Much like our green beans, our squash is out of control this year too, and we were looking for ways to use it up. I found a few different suggestions out there for zucchini chips, and decided to give one a go – they are AWESOME. Seriously, if you have a ton of extra squash, this is an awesome use for it. I found this on a blog call Add a Pinch and I made no changes. You can definitely play around with it and make all kinds of flavors, though. I do think without a mandolin slicer, this would be a serious pain, but you could still do it.
We grew green beans for the first time this year, and holy smokes are they prolific! They are definitely one to plant again. But like any heavy producing veggie in the garden, when you end up with a glut of them, it can be hard to use them all up. I decided to try refrigerator dilly beans. I got the basics from Cooking Light’s recipe for spicy dill beans, but I toned the spice down. Last year I overdid it a bit and the pickles were all kind of too hot for us. They would make a cute summery food gift if you wanted to take the final step and actually can them.
Found somewhere in the depths of Pinterest, this was another very simple and pretty Easter size capitalizing on Spring veggies (okay, I had to use frozen peas =/ But still). The salty prosciutto went well with the ham, of course. Definitely a side I would make again for a crowd, quick and attractive.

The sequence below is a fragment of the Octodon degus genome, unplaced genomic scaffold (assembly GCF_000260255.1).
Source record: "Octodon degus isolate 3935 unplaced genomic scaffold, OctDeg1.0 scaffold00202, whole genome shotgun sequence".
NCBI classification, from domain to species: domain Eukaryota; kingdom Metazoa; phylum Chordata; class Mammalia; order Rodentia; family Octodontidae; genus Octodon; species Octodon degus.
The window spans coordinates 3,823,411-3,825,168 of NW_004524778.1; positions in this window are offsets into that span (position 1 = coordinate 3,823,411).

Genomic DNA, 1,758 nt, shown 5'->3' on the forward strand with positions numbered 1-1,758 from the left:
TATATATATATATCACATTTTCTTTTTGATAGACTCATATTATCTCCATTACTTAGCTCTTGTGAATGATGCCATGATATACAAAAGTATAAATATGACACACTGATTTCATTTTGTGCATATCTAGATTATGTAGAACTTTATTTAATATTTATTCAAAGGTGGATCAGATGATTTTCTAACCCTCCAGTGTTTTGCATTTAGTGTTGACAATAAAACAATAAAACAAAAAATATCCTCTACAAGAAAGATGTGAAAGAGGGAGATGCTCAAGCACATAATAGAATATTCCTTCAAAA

This was a very pretty side dish for Easter. Roasted veggies are always great, and I really liked the touch of white vinegar. This is a Cooking Light recipe, and the only alteration I made was to use baby purple potatoes instead of fingerlings, and to lower the cooking temp to 400 to accommodate other dishes I had cooking (it was originally 500, which seems pretty high to me). We enjoyed this and the leftovers also make a nice lunch.
This isn’t really a recipe, just a tossed together seasoning for spaghetti squash. I intended this to be a side to zucchini lasgana, so was thinking garlic-y flavors. I roasted the squash for about 40 minutes, let it cool, scraped it out, and then tossed it with 2 crushed garlic cloves and some basil and parsley. Topped it off with salt and pepper and it was pretty good (but very garlicky).
So I pretty much refuse to refer to veggies cut with a spiral-cutter as “noodles,” but that doesn’t make them any less awesome. This was a great side dish, and if you were so inclined, you could make a main dish out of it as well. Standby, we may even be trying this in March. 😉 Anyway, this is a prep method we will definitely continue to use. This was tossed with garlic, red pepper flakes, and a little bit of parm to go with a main dish.
This was a festive side dish to go along with a tenderloin roast for our Christmas dinner. Quick and easy, but it was definitely a hit – my Mom even asked for it at every holiday meal from now on! As much as we like sprouts, I think we can make that happen. 😉 This is a good old Alton Brown recipe.